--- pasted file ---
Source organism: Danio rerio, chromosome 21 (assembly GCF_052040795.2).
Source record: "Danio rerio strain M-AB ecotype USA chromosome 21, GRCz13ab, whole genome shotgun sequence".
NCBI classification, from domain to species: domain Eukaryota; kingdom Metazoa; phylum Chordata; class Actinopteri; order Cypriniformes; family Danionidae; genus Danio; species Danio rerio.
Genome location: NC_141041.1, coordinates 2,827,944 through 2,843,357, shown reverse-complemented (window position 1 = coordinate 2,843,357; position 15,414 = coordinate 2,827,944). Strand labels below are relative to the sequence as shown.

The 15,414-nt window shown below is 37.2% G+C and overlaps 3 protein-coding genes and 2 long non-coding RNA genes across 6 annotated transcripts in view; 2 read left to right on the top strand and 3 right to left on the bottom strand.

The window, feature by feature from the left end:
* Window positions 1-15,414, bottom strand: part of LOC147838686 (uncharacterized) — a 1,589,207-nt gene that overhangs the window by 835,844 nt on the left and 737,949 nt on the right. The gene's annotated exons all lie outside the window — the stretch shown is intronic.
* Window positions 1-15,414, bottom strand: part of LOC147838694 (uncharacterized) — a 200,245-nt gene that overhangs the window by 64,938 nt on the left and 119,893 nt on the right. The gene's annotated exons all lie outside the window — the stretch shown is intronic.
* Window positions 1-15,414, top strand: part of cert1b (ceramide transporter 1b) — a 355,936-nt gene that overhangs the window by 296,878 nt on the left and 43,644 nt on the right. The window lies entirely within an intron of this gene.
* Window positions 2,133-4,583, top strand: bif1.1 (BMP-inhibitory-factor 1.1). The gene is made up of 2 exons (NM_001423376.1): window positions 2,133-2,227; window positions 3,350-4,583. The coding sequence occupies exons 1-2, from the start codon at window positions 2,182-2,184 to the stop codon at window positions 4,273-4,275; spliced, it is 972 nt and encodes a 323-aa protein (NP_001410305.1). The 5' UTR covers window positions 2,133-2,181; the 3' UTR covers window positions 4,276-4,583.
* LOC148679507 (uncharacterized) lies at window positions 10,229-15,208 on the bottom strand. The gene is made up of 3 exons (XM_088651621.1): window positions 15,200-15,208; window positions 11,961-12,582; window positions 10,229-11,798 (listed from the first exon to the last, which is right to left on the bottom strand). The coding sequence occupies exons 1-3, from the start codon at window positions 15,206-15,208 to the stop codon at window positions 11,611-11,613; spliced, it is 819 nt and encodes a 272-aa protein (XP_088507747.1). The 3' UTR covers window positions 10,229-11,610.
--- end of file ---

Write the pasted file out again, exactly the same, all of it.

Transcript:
Source organism: Danio rerio, chromosome 21 (assembly GCF_052040795.2).
Source record: "Danio rerio strain M-AB ecotype USA chromosome 21, GRCz13ab, whole genome shotgun sequence".
NCBI classification, from domain to species: domain Eukaryota; kingdom Metazoa; phylum Chordata; class Actinopteri; order Cypriniformes; family Danionidae; genus Danio; species Danio rerio.
Genome location: NC_141041.1, coordinates 2,827,944 through 2,843,357, shown reverse-complemented (window position 1 = coordinate 2,843,357; position 15,414 = coordinate 2,827,944). Strand labels below are relative to the sequence as shown.

The 15,414-nt window shown below is 37.2% G+C and overlaps 3 protein-coding genes and 2 long non-coding RNA genes across 6 annotated transcripts in view; 2 read left to right on the top strand and 3 right to left on the bottom strand.

The window, feature by feature from the left end:
* Window positions 1-15,414, bottom strand: part of LOC147838686 (uncharacterized) — a 1,589,207-nt gene that overhangs the window by 835,844 nt on the left and 737,949 nt on the right. The gene's annotated exons all lie outside the window — the stretch shown is intronic.
* Window positions 1-15,414, bottom strand: part of LOC147838694 (uncharacterized) — a 200,245-nt gene that overhangs the window by 64,938 nt on the left and 119,893 nt on the right. The gene's annotated exons all lie outside the window — the stretch shown is intronic.
* Window positions 1-15,414, top strand: part of cert1b (ceramide transporter 1b) — a 355,936-nt gene that overhangs the window by 296,878 nt on the left and 43,644 nt on the right. The window lies entirely within an intron of this gene.
* Window positions 2,133-4,583, top strand: bif1.1 (BMP-inhibitory-factor 1.1). The gene is made up of 2 exons (NM_001423376.1): window positions 2,133-2,227; window positions 3,350-4,583. The coding sequence occupies exons 1-2, from the start codon at window positions 2,182-2,184 to the stop codon at window positions 4,273-4,275; spliced, it is 972 nt and encodes a 323-aa protein (NP_001410305.1). The 5' UTR covers window positions 2,133-2,181; the 3' UTR covers window positions 4,276-4,583.
* LOC148679507 (uncharacterized) lies at window positions 10,229-15,208 on the bottom strand. The gene is made up of 3 exons (XM_088651621.1): window positions 15,200-15,208; window positions 11,961-12,582; window positions 10,229-11,798 (listed from the first exon to the last, which is right to left on the bottom strand). The coding sequence occupies exons 1-3, from the start codon at window positions 15,206-15,208 to the stop codon at window positions 11,611-11,613; spliced, it is 819 nt and encodes a 272-aa protein (XP_088507747.1). The 3' UTR covers window positions 10,229-11,610.